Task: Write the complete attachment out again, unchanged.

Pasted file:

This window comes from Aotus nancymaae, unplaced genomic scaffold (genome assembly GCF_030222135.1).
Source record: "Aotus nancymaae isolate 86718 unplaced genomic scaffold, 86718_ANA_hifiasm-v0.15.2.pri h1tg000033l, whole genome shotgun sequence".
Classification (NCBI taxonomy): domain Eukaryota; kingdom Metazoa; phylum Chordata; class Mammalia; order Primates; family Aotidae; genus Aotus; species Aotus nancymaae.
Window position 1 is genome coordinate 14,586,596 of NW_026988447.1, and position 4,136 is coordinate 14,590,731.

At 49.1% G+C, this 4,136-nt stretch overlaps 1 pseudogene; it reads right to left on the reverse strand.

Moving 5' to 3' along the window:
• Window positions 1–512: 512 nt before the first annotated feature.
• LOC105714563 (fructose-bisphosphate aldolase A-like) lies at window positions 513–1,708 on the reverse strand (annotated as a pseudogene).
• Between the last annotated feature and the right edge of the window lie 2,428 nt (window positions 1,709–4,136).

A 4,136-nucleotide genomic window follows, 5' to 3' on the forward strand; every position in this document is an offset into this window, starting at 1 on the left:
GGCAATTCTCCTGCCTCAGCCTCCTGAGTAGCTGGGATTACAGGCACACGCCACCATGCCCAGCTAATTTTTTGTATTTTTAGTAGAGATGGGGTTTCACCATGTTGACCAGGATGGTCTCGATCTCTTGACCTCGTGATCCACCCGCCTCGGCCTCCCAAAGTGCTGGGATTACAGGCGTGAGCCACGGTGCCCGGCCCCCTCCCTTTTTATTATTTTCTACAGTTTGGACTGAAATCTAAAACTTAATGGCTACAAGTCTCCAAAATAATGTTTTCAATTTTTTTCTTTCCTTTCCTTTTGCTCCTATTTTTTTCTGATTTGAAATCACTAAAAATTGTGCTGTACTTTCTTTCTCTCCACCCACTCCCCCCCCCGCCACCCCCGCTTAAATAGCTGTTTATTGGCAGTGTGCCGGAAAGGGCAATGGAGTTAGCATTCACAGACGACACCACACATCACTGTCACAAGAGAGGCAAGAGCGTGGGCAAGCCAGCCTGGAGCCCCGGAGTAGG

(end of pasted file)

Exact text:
This window comes from Aotus nancymaae, unplaced genomic scaffold (genome assembly GCF_030222135.1).
Source record: "Aotus nancymaae isolate 86718 unplaced genomic scaffold, 86718_ANA_hifiasm-v0.15.2.pri h1tg000033l, whole genome shotgun sequence".
Classification (NCBI taxonomy): domain Eukaryota; kingdom Metazoa; phylum Chordata; class Mammalia; order Primates; family Aotidae; genus Aotus; species Aotus nancymaae.
Window position 1 is genome coordinate 14,586,596 of NW_026988447.1, and position 4,136 is coordinate 14,590,731.

At 49.1% G+C, this 4,136-nt stretch overlaps 1 pseudogene; it reads right to left on the reverse strand.

Moving 5' to 3' along the window:
• Window positions 1–512: 512 nt before the first annotated feature.
• LOC105714563 (fructose-bisphosphate aldolase A-like) lies at window positions 513–1,708 on the reverse strand (annotated as a pseudogene).
• Between the last annotated feature and the right edge of the window lie 2,428 nt (window positions 1,709–4,136).

A 4,136-nucleotide genomic window follows, 5' to 3' on the forward strand; every position in this document is an offset into this window, starting at 1 on the left:
GGCAATTCTCCTGCCTCAGCCTCCTGAGTAGCTGGGATTACAGGCACACGCCACCATGCCCAGCTAATTTTTTGTATTTTTAGTAGAGATGGGGTTTCACCATGTTGACCAGGATGGTCTCGATCTCTTGACCTCGTGATCCACCCGCCTCGGCCTCCCAAAGTGCTGGGATTACAGGCGTGAGCCACGGTGCCCGGCCCCCTCCCTTTTTATTATTTTCTACAGTTTGGACTGAAATCTAAAACTTAATGGCTACAAGTCTCCAAAATAATGTTTTCAATTTTTTTCTTTCCTTTCCTTTTGCTCCTATTTTTTTCTGATTTGAAATCACTAAAAATTGTGCTGTACTTTCTTTCTCTCCACCCACTCCCCCCCCCGCCACCCCCGCTTAAATAGCTGTTTATTGGCAGTGTGCCGGAAAGGGCAATGGAGTTAGCATTCACAGACGACACCACACATCACTGTCACAAGAGAGGCAAGAGCGTGGGCAAGCCAGCCTGGAGCCCCGGAGTAGG